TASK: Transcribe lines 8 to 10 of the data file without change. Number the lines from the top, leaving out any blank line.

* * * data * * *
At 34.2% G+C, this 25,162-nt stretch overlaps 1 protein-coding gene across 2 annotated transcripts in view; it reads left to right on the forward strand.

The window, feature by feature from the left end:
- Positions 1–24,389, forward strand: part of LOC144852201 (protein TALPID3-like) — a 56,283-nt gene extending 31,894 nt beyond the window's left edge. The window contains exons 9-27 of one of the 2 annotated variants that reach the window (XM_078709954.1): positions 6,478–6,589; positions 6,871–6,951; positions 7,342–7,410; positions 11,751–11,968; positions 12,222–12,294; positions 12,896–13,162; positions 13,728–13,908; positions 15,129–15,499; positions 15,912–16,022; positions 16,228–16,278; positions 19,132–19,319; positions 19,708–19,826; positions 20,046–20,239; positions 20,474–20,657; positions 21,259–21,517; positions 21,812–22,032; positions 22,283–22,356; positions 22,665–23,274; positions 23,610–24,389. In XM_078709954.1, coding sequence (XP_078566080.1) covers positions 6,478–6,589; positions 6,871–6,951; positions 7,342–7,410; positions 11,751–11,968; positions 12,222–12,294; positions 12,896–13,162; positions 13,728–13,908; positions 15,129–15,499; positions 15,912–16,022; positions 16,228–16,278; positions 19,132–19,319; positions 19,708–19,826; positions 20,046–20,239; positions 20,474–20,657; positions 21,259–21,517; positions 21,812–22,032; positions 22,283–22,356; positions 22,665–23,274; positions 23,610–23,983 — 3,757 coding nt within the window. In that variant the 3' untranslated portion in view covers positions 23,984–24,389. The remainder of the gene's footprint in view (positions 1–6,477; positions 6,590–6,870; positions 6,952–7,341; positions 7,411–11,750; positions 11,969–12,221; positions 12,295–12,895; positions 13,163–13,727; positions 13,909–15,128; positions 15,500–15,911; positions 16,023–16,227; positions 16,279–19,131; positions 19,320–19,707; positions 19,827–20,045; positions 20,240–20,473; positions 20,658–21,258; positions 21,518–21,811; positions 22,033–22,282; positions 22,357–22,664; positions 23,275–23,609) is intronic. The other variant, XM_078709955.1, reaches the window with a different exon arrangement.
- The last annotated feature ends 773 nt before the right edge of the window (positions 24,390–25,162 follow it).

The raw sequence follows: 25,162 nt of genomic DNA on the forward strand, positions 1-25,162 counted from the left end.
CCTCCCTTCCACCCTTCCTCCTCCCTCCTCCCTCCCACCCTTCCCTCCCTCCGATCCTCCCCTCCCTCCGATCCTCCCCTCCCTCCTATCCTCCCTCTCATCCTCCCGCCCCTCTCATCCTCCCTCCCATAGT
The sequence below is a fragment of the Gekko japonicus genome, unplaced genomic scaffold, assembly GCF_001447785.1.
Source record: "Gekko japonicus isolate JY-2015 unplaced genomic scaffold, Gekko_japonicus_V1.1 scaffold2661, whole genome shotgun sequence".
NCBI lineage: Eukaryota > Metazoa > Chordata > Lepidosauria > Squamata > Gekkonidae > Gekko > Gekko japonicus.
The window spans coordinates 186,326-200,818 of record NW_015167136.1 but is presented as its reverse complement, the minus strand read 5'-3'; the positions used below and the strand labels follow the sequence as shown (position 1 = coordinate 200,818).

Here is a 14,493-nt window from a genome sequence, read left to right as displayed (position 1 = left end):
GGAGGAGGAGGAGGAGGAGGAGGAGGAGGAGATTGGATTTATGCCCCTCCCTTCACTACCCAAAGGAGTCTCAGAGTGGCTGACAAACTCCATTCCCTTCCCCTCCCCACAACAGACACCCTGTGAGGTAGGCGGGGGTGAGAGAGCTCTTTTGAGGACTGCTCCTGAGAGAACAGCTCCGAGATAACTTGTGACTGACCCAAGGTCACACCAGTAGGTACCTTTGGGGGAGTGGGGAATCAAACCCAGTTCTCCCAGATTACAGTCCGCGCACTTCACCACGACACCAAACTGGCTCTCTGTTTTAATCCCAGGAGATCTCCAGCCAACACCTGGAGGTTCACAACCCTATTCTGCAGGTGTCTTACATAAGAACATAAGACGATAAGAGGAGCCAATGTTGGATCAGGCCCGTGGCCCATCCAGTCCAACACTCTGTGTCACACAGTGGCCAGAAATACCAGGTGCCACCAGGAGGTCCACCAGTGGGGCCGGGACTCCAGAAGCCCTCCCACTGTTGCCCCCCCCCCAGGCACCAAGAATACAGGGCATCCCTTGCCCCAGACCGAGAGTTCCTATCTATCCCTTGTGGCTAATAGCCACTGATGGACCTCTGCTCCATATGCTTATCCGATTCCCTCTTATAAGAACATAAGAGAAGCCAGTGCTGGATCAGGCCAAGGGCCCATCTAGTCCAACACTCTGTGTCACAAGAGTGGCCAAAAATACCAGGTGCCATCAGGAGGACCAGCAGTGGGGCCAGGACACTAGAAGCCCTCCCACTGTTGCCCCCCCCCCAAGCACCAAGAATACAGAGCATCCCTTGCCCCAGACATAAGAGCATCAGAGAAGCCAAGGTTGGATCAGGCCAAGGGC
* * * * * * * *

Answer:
Source record: "Gekko japonicus isolate JY-2015 unplaced genomic scaffold, Gekko_japonicus_V1.1 scaffold2661, whole genome shotgun sequence".
NCBI lineage: Eukaryota > Metazoa > Chordata > Lepidosauria > Squamata > Gekkonidae > Gekko > Gekko japonicus.
The window spans coordinates 186,326-200,818 of record NW_015167136.1 but is presented as its reverse complement, the minus strand read 5'-3'; the positions used below and the strand labels follow the sequence as shown (position 1 = coordinate 200,818).